As a veteran healthcare management consultant with more than 30 years of practical experience, I am frequently engaged to help physicians and hospitals to transform their medical tourism marketing and promotional strategy. The calls and emails often come from worried or frustrated specialists (often called consultants in other countries) who are unsure about the future of their medical tourism business or how to build their referral base.
In consulting to medical tourism start ups, we typically encounter three types of callers.
Serious callers: They’ve decided to take action. We sign an engagement agreement and wire their advance retainer deposit for the initial consultation. As part of the initial consultation, we supply a valuable list of things that need to be accomplished to move the business forward. Their next step is to engage us to continue beyond the first consultation, do the work themselves, hire someone else, do something totally different, or do nothing further.
There are other callers that think that the answer is in signing more facilitator contracts – as if doing more of the thing that hasn’t worked in the past will magically produce a different outcome.
Then there are those who write a few lines of flattery in an email, and then ask us to write a “proposal” about what they should do to improve their unique situation, sight unseen, without knowing anything about their business… and to do this all without compensation for our “mutual benefit” in the spirit of “cooperation.” Very strange.
We are amused by this approach. It is as poorly thought out as if the situation were reversed and we called the doctor that knows nothing about us, and without a complete history and physical examination, a history of what has been tried and the outcomes, a review of systems, we expect the doctor to prepare an assessment and treatment plan and a prescribed set of instructions for what to do to fix the problem, all without payment.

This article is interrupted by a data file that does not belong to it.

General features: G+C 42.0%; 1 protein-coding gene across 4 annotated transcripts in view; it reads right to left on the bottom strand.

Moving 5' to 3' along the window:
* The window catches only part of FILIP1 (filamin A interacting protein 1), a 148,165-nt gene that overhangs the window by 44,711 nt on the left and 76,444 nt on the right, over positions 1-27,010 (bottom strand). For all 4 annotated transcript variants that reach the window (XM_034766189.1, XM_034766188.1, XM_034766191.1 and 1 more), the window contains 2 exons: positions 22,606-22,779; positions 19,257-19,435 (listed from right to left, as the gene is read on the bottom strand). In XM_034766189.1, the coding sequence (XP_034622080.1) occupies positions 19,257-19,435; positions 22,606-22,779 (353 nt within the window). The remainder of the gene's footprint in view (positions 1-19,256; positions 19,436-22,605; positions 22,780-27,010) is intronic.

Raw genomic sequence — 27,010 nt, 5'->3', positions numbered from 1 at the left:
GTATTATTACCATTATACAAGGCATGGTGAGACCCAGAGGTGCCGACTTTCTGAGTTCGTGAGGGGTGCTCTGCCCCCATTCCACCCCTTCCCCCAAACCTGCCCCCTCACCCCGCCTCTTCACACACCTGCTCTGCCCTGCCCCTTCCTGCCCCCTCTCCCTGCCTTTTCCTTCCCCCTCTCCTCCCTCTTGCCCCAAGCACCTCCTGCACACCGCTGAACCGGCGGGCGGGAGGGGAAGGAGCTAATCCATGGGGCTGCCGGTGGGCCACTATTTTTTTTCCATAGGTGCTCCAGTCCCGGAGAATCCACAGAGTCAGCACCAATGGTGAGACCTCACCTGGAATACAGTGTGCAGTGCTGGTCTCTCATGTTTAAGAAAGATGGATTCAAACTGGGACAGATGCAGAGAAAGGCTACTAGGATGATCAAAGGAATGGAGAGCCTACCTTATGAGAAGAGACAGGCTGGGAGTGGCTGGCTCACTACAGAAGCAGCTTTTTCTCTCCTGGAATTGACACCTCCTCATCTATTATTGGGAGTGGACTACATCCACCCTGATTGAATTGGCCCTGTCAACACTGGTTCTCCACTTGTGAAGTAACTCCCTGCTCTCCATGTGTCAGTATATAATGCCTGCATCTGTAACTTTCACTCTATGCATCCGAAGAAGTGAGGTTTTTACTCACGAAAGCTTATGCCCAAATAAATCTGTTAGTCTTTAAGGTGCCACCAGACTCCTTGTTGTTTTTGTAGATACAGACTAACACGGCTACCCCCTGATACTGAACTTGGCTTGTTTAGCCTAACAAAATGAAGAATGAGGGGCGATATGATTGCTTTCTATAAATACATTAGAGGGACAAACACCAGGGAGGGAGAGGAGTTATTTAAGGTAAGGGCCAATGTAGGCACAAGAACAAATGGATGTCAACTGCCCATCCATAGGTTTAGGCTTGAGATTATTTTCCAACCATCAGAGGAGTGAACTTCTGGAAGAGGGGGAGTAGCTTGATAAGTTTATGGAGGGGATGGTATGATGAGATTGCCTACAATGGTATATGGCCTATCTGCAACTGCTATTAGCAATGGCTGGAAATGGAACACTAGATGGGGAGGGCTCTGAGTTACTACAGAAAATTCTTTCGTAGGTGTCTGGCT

There’s not much we can do for the second group, but for the serious callers, the possibilities are amazing if they have a compelling product, high quality, excellent service and something to market that consumers want to buy. We love introducing them to the Agile approach to business transformation, because it enables fast starts, forward movement, and doesn’t waste time and money on old fashioned business plans and long-winded reports that only generate revenue for the consultant but don’t really produce revenues for the client.
The Agile Approach: No lengthy old-fashioned business plans and reports
As the deliverable of the initial consultation, we produce a summary report of our observations after on-site interviews, site inspection, safety inspection, and quality inspection. The end of the brief summary includes high-level work plans for a number of “sprints” and a reference budget, all based on the interview answers and exactly what they services they want from us. The initial interview includes a discussion where we ask the client to tick items from a list we supply in two columns: A) Things they want to handle themselves, and B) things they would like for us to handle for them or find a supplier to produce. This is list is completed right there in the first meeting. Start to finish. From this list, we assemble our thoughts and we produce a list of sprints into small, compartmentalized “chunks” of work deliverable (each with a budget estimate of the team member involvement and expenses involved).
Each sprint is divided into achievable goals and tasks which make up discrete projects. Three to four months from the first meeting much of the work can be done – assuming the client is ready to take action. . The beauty of this approach is that there is flexibility. The doctor can adjust the list to add or subtract at each sprint if they want to be more or less involved. They can pace the project to meet their budget, and address any new developments that arise to adjust strategies that need a little adjustment instead of a complete overhaul.
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We find that the single biggest cause of failure in medical tourism business development is forecasting fallacy: it comes from taking action based on the belief that you have a good product fit when you don’t, or overestimating its appeal to consumers or lacking clarity on why they might want to buy it – from you.
Next: Minimum Viable Product